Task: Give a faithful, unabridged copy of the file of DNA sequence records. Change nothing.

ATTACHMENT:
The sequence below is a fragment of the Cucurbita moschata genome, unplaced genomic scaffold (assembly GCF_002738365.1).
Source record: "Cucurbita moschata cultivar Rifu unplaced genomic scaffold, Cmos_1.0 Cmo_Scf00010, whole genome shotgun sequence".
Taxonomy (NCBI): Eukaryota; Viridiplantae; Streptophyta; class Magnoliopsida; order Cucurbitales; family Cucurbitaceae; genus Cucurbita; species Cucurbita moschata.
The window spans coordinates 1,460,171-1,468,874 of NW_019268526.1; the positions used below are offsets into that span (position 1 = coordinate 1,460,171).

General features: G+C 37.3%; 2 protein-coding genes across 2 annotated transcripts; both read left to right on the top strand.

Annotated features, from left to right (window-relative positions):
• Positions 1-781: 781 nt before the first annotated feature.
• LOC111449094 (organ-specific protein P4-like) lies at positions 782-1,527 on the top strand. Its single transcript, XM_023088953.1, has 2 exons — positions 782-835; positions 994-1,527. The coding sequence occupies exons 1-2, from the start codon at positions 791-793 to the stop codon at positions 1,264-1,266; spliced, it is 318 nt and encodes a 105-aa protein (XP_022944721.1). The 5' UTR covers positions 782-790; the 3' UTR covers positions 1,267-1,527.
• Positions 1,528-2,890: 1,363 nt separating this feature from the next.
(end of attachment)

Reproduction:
The sequence below is a fragment of the Cucurbita moschata genome, unplaced genomic scaffold (assembly GCF_002738365.1).
Source record: "Cucurbita moschata cultivar Rifu unplaced genomic scaffold, Cmos_1.0 Cmo_Scf00010, whole genome shotgun sequence".
Taxonomy (NCBI): Eukaryota; Viridiplantae; Streptophyta; class Magnoliopsida; order Cucurbitales; family Cucurbitaceae; genus Cucurbita; species Cucurbita moschata.
The window spans coordinates 1,460,171-1,468,874 of NW_019268526.1; the positions used below are offsets into that span (position 1 = coordinate 1,460,171).

General features: G+C 37.3%; 2 protein-coding genes across 2 annotated transcripts; both read left to right on the top strand.

Annotated features, from left to right (window-relative positions):
• Positions 1-781: 781 nt before the first annotated feature.
• LOC111449094 (organ-specific protein P4-like) lies at positions 782-1,527 on the top strand. Its single transcript, XM_023088953.1, has 2 exons — positions 782-835; positions 994-1,527. The coding sequence occupies exons 1-2, from the start codon at positions 791-793 to the stop codon at positions 1,264-1,266; spliced, it is 318 nt and encodes a 105-aa protein (XP_022944721.1). The 5' UTR covers positions 782-790; the 3' UTR covers positions 1,267-1,527.
• Positions 1,528-2,890: 1,363 nt separating this feature from the next.